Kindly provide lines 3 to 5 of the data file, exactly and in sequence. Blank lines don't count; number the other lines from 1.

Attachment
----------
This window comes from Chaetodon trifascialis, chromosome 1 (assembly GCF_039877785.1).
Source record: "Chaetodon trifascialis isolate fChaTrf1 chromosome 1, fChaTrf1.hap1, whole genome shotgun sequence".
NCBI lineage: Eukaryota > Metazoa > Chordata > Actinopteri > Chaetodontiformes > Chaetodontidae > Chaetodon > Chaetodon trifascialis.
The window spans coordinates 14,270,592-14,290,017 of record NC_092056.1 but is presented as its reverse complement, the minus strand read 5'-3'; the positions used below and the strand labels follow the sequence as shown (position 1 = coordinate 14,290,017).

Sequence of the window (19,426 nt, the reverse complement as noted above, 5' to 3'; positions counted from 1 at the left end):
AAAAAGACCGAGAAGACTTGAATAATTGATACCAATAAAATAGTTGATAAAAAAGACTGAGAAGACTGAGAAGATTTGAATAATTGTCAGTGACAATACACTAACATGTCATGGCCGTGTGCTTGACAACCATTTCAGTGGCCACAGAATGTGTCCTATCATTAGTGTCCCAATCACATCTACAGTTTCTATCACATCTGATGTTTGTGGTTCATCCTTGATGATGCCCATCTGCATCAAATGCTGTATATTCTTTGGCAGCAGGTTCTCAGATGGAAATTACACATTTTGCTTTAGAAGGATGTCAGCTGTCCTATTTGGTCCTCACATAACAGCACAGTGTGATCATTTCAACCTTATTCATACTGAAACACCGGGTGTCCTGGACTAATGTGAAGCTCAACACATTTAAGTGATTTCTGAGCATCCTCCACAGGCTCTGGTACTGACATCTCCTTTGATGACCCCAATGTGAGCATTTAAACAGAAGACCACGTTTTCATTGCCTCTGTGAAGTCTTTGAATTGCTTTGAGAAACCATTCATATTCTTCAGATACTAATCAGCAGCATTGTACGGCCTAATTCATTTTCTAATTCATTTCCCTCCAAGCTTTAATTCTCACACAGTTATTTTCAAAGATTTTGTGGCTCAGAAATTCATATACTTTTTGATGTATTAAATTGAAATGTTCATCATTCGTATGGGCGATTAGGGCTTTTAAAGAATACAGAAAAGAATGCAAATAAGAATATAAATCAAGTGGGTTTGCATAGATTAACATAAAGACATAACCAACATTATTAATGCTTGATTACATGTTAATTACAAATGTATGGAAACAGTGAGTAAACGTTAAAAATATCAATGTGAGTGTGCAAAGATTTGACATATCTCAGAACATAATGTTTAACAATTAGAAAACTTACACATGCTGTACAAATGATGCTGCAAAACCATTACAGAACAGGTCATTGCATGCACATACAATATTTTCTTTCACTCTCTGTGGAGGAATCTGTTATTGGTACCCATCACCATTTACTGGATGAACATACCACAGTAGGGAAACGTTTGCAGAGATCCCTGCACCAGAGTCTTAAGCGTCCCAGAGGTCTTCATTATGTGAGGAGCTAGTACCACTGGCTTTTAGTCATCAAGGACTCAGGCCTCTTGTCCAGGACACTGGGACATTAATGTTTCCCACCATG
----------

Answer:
NCBI lineage: Eukaryota > Metazoa > Chordata > Actinopteri > Chaetodontiformes > Chaetodontidae > Chaetodon > Chaetodon trifascialis.
The window spans coordinates 14,270,592-14,290,017 of record NC_092056.1 but is presented as its reverse complement, the minus strand read 5'-3'; the positions used below and the strand labels follow the sequence as shown (position 1 = coordinate 14,290,017).

Sequence of the window (19,426 nt, the reverse complement as noted above, 5' to 3'; positions counted from 1 at the left end):